It is imperative to seek professional legal representation as soon as possible if your product liability claim involves any company with foreign origins. These companies fall under appropriate U.S. jurisdictions for doing business in the country, but they will often fight inclusion in a chain of distribution for defective product claim, and the process of properly serving complaints to these organizations can be very complicated.
Modern businesses constantly change, and it’s possible for a company to go through mergers, reorganizations, rebranding, renaming, or become a subsidiary of a larger corporation. A defendant in your case may have “inherited” liability for your damages. If the company participated in the chain of distribution of a defective product in a previous state, the current state of the company would inherit this liability.
Types of Liability for Defendants in Defective Product Cases
The law considers multiple defendants in a product liability claim as liable both jointly and separately. Joint and several liabilities mean each defendant you name in your claim is individually responsible for your damages, and all defendants share responsibility for the total compensation award. This means the defendants must decide among themselves how to split the cost of your case award. If your case leads to fault percentages for each defendant, it’s likely they will use these percentages as a basis for dividing their responsibility for your case award.
It’s important to note some states follow pure joint and several liability statutes. This means one defendant may bear full responsibility for a plaintiff’s claimed damages even if that defendant was only marginally liable for the damages. This may require the one defendant to pay the entire cost of your damages. This is part of the reason why it is so important to thoroughly research all the possible defendants for your product liability claim. For assistance with establishing liability in your specific case, speak with a product liability attorney in Kansas City.
Types of Defects in Kansas City Product Liability Cases We Handle
Defects can arise throughout the creation of a product. Kansas City, MO faulty products generally consist of one or more of the following types of defects:
These defects occur in the design stage of making a product before it is manufactured. The product will likely function as designed but due to a design defect, it may be unsafe to use it as such.
Defects that arise in the creation of a product, at the assembly stage, are called manufacturer defects. This could be due to inadequate (or lesser quality) materials used to make a product, machine operator error, or contaminants getting into the product itself. In these types of defects, typically only a small percentage of products have the defect, yet it is still dangerous to use.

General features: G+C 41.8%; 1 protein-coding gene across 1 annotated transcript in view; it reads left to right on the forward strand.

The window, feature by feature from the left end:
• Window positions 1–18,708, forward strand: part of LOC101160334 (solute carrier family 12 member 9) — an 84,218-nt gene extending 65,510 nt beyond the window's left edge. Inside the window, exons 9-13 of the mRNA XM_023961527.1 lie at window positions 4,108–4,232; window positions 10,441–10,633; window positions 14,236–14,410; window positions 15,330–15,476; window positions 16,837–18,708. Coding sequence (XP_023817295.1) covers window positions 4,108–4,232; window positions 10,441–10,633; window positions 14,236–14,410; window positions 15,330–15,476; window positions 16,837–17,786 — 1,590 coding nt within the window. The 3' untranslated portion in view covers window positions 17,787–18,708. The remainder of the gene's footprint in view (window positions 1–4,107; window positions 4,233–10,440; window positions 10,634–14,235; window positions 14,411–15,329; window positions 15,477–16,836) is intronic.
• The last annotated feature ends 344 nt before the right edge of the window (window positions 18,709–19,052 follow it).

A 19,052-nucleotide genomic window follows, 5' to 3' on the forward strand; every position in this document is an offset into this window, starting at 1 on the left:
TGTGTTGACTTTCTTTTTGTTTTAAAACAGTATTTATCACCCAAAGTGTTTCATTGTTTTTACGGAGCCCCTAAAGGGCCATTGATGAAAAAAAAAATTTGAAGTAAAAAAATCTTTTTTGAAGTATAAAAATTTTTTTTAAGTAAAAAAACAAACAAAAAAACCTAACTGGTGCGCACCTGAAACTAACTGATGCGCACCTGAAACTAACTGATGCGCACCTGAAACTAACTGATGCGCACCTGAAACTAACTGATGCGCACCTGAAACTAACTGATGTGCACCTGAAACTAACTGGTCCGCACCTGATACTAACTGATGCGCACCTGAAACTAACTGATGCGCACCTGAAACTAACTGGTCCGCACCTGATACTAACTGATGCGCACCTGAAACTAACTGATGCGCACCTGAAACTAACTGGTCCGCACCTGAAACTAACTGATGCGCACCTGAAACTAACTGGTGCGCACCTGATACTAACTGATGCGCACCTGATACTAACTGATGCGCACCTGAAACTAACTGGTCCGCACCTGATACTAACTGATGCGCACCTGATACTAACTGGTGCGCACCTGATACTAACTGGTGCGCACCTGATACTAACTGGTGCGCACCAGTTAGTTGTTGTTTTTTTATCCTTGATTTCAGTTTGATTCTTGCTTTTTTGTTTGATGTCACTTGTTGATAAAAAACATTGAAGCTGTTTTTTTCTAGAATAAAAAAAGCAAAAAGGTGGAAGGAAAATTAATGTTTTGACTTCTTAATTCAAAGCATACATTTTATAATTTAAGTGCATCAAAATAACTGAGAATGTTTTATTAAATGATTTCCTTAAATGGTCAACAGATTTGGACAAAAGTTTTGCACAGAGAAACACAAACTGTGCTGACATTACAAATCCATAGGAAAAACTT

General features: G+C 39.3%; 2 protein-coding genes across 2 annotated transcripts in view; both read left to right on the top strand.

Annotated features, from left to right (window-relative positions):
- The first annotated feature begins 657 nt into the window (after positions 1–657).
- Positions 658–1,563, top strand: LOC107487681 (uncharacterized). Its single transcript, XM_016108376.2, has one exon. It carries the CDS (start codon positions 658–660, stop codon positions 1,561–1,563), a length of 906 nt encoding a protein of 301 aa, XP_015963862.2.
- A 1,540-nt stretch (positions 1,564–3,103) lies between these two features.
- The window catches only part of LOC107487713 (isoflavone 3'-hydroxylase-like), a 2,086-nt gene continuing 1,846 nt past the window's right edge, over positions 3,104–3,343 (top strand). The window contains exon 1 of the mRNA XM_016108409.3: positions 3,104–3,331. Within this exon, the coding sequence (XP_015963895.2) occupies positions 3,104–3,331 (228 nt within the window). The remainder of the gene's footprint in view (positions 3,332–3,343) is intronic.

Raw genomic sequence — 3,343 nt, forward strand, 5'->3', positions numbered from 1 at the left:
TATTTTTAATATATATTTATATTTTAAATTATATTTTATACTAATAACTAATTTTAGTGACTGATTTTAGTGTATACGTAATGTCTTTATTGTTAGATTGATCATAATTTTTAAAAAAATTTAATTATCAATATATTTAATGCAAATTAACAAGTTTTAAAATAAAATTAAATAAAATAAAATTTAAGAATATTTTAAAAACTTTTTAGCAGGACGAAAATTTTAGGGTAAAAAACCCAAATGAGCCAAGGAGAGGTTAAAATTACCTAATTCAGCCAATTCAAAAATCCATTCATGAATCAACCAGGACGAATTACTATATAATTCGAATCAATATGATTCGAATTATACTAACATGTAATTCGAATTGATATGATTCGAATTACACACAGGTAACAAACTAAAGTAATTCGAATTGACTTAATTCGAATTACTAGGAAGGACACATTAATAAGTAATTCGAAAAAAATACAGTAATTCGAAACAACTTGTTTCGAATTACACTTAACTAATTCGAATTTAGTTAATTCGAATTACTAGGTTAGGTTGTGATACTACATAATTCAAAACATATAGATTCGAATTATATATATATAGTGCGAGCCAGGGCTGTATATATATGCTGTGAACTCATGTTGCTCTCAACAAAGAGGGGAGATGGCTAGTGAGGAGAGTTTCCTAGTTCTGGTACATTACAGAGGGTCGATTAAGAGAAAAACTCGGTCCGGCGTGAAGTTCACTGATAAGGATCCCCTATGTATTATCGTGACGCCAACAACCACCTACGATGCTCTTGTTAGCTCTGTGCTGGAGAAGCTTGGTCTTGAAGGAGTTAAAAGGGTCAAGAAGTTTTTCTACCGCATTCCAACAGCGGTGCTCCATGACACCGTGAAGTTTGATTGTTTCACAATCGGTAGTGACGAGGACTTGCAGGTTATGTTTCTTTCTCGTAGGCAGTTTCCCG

After a product has been designed and created, it needs to be labeled and marketed. Defects in this category include incomplete documentation or even a complete lack of labels which would inform the consumer of a product’s potential dangers.
Faulty products liability laws in place can hold any person or entity, throughout the creation of a product, responsible for the catastrophic injury or death it may cause. In order to have a successful Kansas City faulty products case, the product must be used “as directed” (as described in the packaging) and unmodified, in its original form. When a product causes personal injury or death, it is imperative to keep the faulty product in your possession. Keep it in a safe place where it will be unaltered and away from other people. This is to ensure it no longer hurts anyone and because it will be key evidence in a product liability case. If the defective product is an automobile, avoid relinquishing control of it to an insurance company and by all means do not get it repaired.
Contact Our Legal Representatives Today for a Free Consultation
Get in touch with our Kansas City product liability lawyer today to discuss getting compensation for your defective product case. When a dangerous or faulty product does cause personal injury or death, then a number of different parties can be held responsible for it. Designers, manufacturers, distributors, or sellers may all be held accountable. It should also be noted that you don’t have to be the person who initially purchased the product either. In Kansas City faulty products claims, the faulty product can be a gift or borrowed and still have valid grounds for a claim of personal injury or wrongful death.